The 24/7 challenges of parenting a child with special needs can be daunting. Raising any child with a disability or illness can be difficult to say the least. But for many reasons, and for many people, parenting a child with autism can be especially overwhelming.
If you see a physically-disabled child in a wheelchair or blind child with a cane, you immediately have compassion and understanding. Autism on the other hand, can be an invisible disability. At first glance, many children with autism appear "normal" (whatever that means). Autistics who are highly verbal, but lack in social skills, can be called "weird" and bullied. Those with fewer verbal abilities may act out in frustration, needing to be understood. Parents can be embarrassed by their child's behaviors when others look at them with fear, judgment, and disapproval.
Parents with children who have autism are often "forced" by lack of school programs to be the "experts" on their child. The emphasis on "curing" their child prevails. So if a child is not "cured" by adulthood, the parents may feel like failures. This sense of responsibility is not uncommon with many families. Although every child with autism benefits from early intervention, only a small percentage of diagnosed children are actually "cured." Accepting a child's "differences" and creating lifelong supports are paramount to ease the intense stresses that many families experience.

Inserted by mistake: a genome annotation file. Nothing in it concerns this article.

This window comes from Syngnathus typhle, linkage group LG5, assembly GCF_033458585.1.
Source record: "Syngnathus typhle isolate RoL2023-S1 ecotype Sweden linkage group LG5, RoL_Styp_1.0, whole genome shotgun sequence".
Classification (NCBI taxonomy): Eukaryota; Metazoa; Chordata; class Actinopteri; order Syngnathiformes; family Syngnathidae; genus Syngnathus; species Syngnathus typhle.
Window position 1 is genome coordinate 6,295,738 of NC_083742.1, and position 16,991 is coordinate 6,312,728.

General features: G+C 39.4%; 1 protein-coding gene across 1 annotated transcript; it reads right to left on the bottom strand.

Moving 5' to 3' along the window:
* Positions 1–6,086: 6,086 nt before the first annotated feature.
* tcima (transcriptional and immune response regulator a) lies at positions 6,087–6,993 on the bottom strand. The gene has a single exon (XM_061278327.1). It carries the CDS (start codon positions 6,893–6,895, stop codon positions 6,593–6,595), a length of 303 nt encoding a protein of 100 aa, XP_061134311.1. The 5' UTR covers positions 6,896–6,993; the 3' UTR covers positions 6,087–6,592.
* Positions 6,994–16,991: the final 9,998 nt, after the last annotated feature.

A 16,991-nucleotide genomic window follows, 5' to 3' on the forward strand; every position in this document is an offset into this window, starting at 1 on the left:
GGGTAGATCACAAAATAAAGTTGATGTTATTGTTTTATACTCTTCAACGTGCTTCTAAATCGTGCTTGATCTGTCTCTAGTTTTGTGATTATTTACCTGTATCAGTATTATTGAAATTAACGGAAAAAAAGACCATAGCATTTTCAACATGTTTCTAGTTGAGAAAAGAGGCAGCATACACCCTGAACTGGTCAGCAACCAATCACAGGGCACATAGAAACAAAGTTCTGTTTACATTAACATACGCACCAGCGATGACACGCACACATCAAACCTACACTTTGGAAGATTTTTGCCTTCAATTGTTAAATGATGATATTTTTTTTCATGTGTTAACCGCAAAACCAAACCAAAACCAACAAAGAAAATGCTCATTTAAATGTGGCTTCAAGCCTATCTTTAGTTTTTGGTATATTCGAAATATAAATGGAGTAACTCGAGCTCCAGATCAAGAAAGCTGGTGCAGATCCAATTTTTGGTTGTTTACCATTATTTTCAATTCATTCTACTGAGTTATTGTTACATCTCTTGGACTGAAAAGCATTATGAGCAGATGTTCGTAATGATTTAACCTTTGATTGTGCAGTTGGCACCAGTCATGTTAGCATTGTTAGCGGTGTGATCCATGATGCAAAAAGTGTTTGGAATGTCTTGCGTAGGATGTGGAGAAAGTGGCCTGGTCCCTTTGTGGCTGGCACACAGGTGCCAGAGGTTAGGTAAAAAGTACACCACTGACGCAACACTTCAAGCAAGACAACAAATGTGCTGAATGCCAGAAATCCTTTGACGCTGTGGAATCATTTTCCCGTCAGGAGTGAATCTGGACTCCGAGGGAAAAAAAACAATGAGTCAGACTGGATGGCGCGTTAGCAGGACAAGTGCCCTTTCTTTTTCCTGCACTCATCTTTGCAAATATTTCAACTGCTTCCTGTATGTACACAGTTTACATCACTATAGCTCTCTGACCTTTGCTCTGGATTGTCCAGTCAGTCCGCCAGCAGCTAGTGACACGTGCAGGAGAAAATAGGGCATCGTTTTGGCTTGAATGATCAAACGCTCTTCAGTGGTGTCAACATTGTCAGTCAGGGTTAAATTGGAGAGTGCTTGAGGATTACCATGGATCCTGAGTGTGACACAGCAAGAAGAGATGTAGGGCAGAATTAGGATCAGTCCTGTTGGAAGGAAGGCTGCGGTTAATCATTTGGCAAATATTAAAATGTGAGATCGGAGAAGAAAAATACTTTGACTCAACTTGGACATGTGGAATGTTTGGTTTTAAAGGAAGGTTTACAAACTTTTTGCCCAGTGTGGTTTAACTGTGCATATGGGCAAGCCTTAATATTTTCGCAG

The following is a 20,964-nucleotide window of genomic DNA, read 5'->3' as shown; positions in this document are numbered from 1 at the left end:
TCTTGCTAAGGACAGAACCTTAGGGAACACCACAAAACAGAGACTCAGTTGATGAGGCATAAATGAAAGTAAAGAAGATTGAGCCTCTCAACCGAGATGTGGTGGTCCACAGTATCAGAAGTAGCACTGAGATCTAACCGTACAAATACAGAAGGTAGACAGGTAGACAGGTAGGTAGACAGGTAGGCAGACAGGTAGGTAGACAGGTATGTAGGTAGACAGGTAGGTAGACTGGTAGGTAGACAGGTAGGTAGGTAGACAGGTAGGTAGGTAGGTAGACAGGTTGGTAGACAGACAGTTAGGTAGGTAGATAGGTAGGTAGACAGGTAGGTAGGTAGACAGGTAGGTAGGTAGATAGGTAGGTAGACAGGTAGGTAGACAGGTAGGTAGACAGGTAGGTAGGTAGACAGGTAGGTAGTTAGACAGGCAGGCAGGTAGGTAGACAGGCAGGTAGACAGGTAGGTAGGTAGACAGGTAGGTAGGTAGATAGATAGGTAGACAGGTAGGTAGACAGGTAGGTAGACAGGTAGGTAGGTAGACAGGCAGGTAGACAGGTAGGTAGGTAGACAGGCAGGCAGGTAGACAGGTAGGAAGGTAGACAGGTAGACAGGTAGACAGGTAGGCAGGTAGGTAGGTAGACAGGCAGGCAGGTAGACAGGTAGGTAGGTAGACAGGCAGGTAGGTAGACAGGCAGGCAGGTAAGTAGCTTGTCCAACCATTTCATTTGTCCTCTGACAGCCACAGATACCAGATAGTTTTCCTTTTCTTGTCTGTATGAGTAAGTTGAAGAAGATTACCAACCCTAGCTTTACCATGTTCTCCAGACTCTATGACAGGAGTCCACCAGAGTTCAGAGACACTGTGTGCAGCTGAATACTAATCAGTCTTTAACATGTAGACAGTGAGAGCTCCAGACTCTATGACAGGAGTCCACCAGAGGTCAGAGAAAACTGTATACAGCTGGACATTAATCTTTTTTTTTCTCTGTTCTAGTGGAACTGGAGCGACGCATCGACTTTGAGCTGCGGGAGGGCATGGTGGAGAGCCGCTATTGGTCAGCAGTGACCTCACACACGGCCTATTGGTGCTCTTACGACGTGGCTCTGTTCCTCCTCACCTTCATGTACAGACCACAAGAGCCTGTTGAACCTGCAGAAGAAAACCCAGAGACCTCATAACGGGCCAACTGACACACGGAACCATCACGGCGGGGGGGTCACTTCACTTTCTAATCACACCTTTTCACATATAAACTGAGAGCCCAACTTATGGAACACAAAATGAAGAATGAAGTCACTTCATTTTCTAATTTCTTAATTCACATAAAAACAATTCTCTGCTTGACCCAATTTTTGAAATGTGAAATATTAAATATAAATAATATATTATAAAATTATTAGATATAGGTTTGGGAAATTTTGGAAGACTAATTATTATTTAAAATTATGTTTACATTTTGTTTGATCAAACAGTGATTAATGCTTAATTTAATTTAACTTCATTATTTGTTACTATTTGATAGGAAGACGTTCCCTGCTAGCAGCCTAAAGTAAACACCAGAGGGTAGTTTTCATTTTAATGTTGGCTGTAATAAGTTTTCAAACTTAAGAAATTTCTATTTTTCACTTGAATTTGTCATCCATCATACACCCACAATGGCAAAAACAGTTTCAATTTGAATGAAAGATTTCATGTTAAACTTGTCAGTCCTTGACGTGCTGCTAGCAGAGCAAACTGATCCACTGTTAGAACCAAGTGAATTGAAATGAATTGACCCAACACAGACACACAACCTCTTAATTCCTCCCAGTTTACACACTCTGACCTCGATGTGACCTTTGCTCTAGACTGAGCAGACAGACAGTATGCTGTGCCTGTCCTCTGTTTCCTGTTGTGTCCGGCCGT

This feeling of helplessness and aloneness when raising a child with autism is not just limited to the U.S. It is global. I was recently invited to the ReelAbilities Film Festival in NYC. While there, I watched two films on autism: one from China, Oceans Heaven, and the other from Israel, Mabul.
Ocean's Heaven opens on a small boat in the middle of the sea with a dad and son. Dad is tying a weight to his and his son's legs and pushing them both overboard. At first I thought this was a dream sequence only to learn in the next scenes that the father had terminal cancer and he didn't want to leave his autistic son without him. For the remainder of the film, the father teaches his son independent living skills. It is a beautiful story of love and letting go.